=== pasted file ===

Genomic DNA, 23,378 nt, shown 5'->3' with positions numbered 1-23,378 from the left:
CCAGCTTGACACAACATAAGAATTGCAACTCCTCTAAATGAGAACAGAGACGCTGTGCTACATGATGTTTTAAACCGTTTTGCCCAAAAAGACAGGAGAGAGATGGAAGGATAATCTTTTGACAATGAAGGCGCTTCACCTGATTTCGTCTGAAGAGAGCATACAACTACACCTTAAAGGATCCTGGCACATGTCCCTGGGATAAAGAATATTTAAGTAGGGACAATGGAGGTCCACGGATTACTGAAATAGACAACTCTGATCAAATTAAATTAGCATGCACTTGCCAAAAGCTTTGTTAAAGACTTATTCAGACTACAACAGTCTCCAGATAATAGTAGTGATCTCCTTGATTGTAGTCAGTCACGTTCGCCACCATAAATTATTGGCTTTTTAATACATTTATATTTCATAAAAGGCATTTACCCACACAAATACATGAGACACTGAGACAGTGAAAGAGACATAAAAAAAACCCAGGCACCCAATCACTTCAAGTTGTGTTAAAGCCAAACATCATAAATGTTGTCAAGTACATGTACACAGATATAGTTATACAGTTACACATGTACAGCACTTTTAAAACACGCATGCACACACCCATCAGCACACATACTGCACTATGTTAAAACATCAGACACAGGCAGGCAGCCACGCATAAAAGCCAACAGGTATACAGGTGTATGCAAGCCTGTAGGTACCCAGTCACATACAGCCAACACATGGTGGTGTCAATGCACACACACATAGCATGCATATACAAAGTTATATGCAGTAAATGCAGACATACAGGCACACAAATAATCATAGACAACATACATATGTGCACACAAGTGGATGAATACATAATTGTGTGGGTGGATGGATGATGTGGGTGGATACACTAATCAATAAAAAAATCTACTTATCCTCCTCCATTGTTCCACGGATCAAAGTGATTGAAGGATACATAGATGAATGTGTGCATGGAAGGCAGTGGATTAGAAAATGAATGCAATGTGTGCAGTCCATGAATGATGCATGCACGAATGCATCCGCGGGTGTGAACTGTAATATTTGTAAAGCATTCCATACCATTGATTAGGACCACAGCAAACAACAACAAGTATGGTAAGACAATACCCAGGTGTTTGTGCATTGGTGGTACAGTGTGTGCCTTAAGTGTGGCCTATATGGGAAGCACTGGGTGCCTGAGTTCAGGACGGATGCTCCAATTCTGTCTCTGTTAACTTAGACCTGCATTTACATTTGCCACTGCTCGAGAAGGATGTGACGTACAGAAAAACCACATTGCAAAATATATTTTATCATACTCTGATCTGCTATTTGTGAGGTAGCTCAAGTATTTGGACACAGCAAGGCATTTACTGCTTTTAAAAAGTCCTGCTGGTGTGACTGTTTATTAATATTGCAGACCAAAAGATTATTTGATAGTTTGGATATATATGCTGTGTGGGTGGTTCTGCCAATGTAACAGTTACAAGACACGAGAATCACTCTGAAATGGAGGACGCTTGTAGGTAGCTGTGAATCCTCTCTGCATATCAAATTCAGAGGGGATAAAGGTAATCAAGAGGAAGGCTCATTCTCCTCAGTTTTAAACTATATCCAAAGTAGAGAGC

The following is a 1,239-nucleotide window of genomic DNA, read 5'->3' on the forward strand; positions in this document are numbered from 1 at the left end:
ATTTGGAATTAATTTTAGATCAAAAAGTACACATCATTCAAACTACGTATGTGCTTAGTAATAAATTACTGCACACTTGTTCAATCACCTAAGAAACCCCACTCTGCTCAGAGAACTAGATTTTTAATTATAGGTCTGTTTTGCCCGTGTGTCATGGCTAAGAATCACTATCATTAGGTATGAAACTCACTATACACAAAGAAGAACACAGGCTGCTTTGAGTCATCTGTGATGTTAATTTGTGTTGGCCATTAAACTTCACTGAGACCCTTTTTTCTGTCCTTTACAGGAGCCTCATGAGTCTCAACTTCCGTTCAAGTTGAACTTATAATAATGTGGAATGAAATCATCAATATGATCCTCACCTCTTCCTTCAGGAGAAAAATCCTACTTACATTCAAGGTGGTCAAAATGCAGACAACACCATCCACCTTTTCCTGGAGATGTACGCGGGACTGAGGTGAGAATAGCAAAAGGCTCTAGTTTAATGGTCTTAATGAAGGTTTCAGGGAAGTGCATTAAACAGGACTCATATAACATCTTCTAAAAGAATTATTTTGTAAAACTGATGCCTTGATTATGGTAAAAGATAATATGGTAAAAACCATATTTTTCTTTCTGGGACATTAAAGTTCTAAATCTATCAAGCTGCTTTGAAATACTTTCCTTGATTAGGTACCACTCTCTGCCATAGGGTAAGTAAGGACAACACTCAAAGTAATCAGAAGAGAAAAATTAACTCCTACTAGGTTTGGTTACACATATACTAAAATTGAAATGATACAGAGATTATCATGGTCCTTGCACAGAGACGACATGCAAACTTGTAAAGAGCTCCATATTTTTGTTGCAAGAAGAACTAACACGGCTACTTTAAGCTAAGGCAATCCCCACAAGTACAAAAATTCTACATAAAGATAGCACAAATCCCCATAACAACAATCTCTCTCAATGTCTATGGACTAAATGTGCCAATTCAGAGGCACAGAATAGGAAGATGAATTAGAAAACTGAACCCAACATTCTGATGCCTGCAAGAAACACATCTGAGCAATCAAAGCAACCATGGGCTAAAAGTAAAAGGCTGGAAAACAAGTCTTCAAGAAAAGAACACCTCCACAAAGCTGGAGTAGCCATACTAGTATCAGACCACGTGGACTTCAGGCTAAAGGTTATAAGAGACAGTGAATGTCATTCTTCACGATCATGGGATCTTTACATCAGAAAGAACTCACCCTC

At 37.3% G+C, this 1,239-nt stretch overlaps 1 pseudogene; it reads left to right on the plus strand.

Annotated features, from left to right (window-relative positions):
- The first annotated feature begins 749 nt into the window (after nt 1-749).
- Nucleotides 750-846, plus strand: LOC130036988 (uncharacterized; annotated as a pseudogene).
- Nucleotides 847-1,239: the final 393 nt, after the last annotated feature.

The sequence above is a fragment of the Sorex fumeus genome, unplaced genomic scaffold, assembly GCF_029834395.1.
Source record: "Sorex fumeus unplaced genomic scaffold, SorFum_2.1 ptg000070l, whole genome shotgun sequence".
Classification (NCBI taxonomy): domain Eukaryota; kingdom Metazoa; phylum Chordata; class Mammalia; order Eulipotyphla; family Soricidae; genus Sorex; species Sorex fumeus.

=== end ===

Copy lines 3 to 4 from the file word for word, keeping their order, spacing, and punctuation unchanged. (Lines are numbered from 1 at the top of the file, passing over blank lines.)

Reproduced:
The following is a 1,239-nucleotide window of genomic DNA, read 5'->3' on the forward strand; positions in this document are numbered from 1 at the left end:
ATTTGGAATTAATTTTAGATCAAAAAGTACACATCATTCAAACTACGTATGTGCTTAGTAATAAATTACTGCACACTTGTTCAATCACCTAAGAAACCCCACTCTGCTCAGAGAACTAGATTTTTAATTATAGGTCTGTTTTGCCCGTGTGTCATGGCTAAGAATCACTATCATTAGGTATGAAACTCACTATACACAAAGAAGAACACAGGCTGCTTTGAGTCATCTGTGATGTTAATTTGTGTTGGCCATTAAACTTCACTGAGACCCTTTTTTCTGTCCTTTACAGGAGCCTCATGAGTCTCAACTTCCGTTCAAGTTGAACTTATAATAATGTGGAATGAAATCATCAATATGATCCTCACCTCTTCCTTCAGGAGAAAAATCCTACTTACATTCAAGGTGGTCAAAATGCAGACAACACCATCCACCTTTTCCTGGAGATGTACGCGGGACTGAGGTGAGAATAGCAAAAGGCTCTAGTTTAATGGTCTTAATGAAGGTTTCAGGGAAGTGCATTAAACAGGACTCATATAACATCTTCTAAAAGAATTATTTTGTAAAACTGATGCCTTGATTATGGTAAAAGATAATATGGTAAAAACCATATTTTTCTTTCTGGGACATTAAAGTTCTAAATCTATCAAGCTGCTTTGAAATACTTTCCTTGATTAGGTACCACTCTCTGCCATAGGGTAAGTAAGGACAACACTCAAAGTAATCAGAAGAGAAAAATTAACTCCTACTAGGTTTGGTTACACATATACTAAAATTGAAATGATACAGAGATTATCATGGTCCTTGCACAGAGACGACATGCAAACTTGTAAAGAGCTCCATATTTTTGTTGCAAGAAGAACTAACACGGCTACTTTAAGCTAAGGCAATCCCCACAAGTACAAAAATTCTACATAAAGATAGCACAAATCCCCATAACAACAATCTCTCTCAATGTCTATGGACTAAATGTGCCAATTCAGAGGCACAGAATAGGAAGATGAATTAGAAAACTGAACCCAACATTCTGATGCCTGCAAGAAACACATCTGAGCAATCAAAGCAACCATGGGCTAAAAGTAAAAGGCTGGAAAACAAGTCTTCAAGAAAAGAACACCTCCACAAAGCTGGAGTAGCCATACTAGTATCAGACCACGTGGACTTCAGGCTAAAGGTTATAAGAGACAGTGAATGTCATTCTTCACGATCATGGGATCTTTACATCAGAAAGAACTCACCCTC